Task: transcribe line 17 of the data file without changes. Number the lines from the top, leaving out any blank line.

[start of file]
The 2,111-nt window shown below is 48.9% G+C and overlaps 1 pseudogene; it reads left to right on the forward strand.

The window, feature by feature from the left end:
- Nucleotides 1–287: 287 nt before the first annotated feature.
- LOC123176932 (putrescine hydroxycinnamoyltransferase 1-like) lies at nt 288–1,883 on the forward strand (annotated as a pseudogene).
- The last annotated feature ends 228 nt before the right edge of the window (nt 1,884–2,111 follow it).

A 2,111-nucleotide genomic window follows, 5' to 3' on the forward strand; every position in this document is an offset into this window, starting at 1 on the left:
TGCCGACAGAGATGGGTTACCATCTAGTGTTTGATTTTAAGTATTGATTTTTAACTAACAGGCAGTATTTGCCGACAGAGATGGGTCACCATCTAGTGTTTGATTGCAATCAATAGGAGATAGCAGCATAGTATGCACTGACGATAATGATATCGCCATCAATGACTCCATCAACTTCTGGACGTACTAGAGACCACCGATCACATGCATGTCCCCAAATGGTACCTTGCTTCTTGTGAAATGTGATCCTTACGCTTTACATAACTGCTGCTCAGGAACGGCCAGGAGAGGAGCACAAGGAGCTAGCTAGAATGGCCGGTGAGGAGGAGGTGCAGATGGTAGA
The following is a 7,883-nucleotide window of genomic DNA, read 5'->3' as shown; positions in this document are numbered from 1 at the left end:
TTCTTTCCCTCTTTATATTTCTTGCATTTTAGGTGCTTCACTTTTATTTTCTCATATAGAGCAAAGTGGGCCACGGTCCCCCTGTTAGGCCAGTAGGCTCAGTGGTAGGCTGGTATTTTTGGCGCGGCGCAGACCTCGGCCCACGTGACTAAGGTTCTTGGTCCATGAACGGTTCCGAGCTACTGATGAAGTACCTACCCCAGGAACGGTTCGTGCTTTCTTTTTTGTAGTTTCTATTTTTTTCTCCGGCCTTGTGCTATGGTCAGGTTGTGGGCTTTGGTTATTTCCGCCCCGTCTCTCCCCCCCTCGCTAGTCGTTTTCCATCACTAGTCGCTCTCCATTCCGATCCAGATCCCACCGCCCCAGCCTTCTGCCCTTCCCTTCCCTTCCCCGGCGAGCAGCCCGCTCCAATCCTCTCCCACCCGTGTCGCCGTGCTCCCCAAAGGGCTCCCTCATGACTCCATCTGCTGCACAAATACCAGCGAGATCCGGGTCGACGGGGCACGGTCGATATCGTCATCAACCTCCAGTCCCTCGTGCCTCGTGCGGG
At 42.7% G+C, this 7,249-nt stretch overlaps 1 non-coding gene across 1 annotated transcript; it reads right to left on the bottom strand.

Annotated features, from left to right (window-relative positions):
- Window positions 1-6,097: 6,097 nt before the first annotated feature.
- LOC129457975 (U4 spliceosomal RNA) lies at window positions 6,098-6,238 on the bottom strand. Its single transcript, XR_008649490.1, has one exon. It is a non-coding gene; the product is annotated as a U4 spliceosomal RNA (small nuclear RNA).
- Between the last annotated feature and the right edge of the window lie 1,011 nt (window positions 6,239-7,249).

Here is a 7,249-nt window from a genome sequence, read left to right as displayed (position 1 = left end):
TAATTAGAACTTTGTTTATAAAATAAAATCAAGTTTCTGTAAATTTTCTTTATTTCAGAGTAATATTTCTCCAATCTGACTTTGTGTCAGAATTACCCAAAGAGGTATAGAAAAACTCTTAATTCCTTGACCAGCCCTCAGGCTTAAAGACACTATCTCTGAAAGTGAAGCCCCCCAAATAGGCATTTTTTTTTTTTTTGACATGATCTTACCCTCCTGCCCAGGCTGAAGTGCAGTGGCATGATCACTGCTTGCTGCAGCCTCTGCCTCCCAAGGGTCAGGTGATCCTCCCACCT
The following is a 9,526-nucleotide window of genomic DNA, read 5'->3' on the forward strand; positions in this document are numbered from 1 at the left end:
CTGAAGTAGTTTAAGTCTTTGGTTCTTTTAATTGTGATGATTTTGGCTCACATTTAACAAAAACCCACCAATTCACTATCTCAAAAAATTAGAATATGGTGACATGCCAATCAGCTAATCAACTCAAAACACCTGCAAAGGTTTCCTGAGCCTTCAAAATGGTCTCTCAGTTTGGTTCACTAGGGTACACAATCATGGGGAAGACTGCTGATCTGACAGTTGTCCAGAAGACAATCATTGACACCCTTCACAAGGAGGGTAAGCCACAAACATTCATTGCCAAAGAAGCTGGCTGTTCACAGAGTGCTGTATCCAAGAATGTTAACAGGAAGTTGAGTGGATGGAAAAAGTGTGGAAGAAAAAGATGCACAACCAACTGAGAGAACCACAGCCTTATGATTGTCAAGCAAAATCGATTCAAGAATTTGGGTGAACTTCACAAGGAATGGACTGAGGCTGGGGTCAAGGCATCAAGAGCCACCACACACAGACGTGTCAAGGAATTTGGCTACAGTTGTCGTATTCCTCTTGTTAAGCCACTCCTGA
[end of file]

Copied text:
The following is a 9,526-nucleotide window of genomic DNA, read 5'->3' on the forward strand; positions in this document are numbered from 1 at the left end: